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Iron Man #13

Posted: Monday, November 20, 2006
By: Mike Williams



Writers: Daniel and Charles Knauf
Artists: Patrick Zircher (p), Scott Hana (i)

Publisher: Marvel Comics


Iíll go ahead and get this out of the way right now: the pro-registration side of Marvelís Civil War has the stronger, more logical argument. Those who want to enforce the law should be trained to do so, particularly those with the ability to destroy entire city blocks. I understand the whole ďcivil libertyĒ objection, and the potential for corruption has already been shown with how Wonder Man is being blackmailed by the government, but the idea of registration is sound. And this might be why Marvel writers are trying so hard to paint the pro-registration side as fascists; itís the only way to strengthen the more ideological argument Capís side is based on.

The latest issue of Iron Man (the first of its Civil War arc), perhaps the most anticipated issue pertaining to the Civil War outside of the Civil War series itself, doesnít answer the question so many readers have: namely, what is Tony Stark thinking? How can he so easily go to war with his friends, so willingly lock former teammates up in the Negative Zone, so passively allow former villains (!) to hunt down unregistered heroes? None of these are addressed just yet. The issue does, however, set up the idea that all of these actions we know he will later commit are not a result of not thinking the issues through. If this issue shows anything, itís that Stark early on is torn as to what his responsibility is as superhero, and his responsibility as citizen.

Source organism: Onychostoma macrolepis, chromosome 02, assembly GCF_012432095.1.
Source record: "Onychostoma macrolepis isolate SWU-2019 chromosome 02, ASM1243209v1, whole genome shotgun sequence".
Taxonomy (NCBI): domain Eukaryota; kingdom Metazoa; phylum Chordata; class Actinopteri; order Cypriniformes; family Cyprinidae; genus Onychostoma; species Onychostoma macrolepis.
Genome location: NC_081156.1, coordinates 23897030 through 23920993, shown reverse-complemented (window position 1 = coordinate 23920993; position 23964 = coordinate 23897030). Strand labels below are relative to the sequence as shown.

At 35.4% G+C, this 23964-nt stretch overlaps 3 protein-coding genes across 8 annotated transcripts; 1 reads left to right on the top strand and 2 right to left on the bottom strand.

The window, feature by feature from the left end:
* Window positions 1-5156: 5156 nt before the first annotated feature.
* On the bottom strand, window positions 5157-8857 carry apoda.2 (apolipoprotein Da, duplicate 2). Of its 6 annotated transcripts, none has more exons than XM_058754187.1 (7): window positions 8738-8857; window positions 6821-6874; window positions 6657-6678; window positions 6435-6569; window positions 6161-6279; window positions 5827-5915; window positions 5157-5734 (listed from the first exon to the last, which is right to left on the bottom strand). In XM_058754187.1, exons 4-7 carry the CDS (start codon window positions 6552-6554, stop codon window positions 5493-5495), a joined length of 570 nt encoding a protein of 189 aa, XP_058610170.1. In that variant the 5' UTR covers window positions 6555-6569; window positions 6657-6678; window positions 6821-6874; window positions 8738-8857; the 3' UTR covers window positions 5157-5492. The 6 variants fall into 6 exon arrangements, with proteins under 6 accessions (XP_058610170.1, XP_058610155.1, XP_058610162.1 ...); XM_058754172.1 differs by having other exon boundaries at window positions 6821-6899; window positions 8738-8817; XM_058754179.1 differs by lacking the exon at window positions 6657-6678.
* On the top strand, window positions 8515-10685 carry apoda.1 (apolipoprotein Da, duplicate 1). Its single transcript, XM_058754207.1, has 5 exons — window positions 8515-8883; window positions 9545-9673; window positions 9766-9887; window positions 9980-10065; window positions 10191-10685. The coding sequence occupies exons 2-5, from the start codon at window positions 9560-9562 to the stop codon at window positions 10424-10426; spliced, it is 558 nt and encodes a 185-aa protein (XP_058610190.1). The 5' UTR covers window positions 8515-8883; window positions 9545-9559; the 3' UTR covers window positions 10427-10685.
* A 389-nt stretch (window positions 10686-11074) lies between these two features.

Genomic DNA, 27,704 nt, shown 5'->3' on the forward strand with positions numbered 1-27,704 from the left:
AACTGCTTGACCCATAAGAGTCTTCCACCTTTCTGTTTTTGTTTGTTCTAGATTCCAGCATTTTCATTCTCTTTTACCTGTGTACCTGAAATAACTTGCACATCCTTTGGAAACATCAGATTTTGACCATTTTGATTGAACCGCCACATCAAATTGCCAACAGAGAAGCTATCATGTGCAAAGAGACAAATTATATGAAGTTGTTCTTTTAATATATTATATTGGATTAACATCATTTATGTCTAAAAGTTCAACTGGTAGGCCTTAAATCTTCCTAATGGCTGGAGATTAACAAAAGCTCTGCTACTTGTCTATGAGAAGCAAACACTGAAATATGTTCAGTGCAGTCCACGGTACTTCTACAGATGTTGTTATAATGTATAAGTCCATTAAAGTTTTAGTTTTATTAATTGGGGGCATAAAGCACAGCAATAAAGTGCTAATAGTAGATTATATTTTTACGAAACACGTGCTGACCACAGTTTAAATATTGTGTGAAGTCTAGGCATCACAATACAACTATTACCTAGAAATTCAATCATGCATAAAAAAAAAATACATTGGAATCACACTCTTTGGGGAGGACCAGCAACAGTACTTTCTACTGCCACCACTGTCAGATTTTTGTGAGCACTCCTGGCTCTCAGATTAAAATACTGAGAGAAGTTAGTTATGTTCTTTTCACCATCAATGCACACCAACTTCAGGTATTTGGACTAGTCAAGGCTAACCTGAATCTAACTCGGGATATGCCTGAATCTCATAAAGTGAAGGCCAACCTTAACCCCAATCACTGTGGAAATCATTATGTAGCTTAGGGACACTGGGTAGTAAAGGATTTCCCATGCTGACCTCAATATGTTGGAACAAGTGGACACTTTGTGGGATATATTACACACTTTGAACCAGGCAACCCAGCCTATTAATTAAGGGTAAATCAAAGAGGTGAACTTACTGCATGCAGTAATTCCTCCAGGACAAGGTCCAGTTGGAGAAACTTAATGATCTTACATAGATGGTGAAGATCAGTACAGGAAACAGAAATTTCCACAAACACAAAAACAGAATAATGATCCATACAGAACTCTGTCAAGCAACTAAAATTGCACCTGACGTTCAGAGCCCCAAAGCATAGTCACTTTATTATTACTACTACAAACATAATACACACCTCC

Some may feel a bit short-changed with this issue because of the lack of answers (the issue is well behind the continuity of the Civil War). Still, there are hints as to why Stark will go down the path he does, including an offer to head a particular government defense program and a vicious attack on his friend and bodyguard, Happy Hogan. But right now the lack of definite answers is a minor let-down, even as it raises a bit of intrigue (at least in me).

Zircherís pencils suit the book well, and even though this issue is fairly ďtalky,Ē Zircher gives us a lot to look at. Starkís facial expressions are particularly strong, as thereís the right amount of pensiveness and doubt to convince us that Stark is struggling with his decisions early on, even if we donít see enough of this in Civil War. There are a couple fights as well, and the staging is well-paced and kinetic. The art has always been a strength of the series though, and the future battles Iron Man will engage in are sure to allow for some memorable work.

So while this issue doesnít provide answers to Starkís Civil War characterization, I donít think it was the intent of this issue to do so. I just hope the answers do eventually come, and that the explanation for Starkís behavior actually allows his argument to be viewed a little more rationally by readers who are perplexed by his actions thus far. But thatís going to be a tall order.



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